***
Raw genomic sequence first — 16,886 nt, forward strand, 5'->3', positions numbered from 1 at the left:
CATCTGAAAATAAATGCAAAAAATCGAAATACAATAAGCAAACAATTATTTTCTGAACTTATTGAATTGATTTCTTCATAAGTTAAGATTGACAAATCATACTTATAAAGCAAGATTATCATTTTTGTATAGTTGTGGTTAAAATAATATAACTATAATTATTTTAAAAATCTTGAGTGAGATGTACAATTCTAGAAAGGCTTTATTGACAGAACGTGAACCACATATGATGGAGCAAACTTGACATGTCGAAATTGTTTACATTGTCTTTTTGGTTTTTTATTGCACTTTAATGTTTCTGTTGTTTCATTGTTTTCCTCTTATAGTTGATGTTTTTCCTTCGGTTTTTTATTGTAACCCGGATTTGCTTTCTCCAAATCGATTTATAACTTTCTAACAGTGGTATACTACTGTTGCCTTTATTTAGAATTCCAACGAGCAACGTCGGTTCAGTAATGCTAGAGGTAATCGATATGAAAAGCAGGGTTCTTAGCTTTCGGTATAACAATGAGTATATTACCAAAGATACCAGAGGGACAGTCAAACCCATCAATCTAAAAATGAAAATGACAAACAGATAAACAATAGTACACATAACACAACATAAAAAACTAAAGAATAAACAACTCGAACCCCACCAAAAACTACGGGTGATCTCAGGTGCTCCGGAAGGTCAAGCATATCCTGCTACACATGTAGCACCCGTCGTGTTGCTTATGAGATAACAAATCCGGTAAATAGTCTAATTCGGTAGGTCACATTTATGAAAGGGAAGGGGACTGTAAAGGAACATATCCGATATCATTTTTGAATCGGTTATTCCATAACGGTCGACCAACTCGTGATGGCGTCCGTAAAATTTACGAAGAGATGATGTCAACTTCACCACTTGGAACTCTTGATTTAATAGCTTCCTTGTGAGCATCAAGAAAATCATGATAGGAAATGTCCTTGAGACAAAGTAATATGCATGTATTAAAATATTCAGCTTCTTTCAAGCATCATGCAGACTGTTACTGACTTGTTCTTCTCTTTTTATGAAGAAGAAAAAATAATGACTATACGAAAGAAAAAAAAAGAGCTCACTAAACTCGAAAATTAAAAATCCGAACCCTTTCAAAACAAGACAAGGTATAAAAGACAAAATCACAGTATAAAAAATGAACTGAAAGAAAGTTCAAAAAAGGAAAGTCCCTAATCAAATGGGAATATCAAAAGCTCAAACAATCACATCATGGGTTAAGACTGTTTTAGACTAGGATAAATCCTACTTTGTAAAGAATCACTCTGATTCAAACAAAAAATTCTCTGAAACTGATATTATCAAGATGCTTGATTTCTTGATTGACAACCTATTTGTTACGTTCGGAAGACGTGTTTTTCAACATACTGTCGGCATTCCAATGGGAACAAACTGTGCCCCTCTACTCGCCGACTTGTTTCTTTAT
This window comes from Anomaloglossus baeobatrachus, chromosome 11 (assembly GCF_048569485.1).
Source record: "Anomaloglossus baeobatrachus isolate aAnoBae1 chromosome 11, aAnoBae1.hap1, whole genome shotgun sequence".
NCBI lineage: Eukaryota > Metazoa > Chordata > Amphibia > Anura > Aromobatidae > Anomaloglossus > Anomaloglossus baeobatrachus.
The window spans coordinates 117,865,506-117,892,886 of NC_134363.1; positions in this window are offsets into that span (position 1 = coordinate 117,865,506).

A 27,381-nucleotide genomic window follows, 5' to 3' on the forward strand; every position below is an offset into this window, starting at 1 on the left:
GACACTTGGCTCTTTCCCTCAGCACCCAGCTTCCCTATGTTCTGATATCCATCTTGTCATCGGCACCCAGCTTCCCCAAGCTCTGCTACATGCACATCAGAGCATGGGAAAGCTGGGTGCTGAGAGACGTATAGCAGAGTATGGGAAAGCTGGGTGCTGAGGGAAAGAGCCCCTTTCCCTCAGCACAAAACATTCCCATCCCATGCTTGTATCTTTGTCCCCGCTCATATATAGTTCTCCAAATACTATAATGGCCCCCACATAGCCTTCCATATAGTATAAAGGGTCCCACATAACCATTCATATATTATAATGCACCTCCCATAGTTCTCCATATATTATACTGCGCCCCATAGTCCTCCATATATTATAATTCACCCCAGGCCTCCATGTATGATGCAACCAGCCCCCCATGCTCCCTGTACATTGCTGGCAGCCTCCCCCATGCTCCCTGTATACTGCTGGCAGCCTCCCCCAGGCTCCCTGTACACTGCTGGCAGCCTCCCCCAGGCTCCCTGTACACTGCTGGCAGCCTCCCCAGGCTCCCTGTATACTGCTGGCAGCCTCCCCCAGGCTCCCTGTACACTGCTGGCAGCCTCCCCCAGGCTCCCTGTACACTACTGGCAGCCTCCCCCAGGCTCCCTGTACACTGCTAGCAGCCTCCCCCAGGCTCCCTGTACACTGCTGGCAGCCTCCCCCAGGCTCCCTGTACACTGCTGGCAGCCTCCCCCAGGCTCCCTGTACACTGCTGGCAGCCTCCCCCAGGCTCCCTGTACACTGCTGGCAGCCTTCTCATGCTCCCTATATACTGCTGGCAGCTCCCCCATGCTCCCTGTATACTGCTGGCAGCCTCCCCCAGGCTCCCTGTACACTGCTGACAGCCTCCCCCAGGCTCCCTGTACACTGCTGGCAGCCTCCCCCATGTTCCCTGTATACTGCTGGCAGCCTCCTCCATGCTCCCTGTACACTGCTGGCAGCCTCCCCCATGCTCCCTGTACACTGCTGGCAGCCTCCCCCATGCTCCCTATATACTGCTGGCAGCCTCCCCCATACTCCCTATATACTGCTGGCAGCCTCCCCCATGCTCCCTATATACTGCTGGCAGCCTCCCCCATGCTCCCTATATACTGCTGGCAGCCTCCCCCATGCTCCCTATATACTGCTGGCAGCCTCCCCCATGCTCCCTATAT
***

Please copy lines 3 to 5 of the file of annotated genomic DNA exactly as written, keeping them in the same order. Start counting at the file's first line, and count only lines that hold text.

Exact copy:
This window comes from Anomaloglossus baeobatrachus, chromosome 11 (assembly GCF_048569485.1).
Source record: "Anomaloglossus baeobatrachus isolate aAnoBae1 chromosome 11, aAnoBae1.hap1, whole genome shotgun sequence".
NCBI lineage: Eukaryota > Metazoa > Chordata > Amphibia > Anura > Aromobatidae > Anomaloglossus > Anomaloglossus baeobatrachus.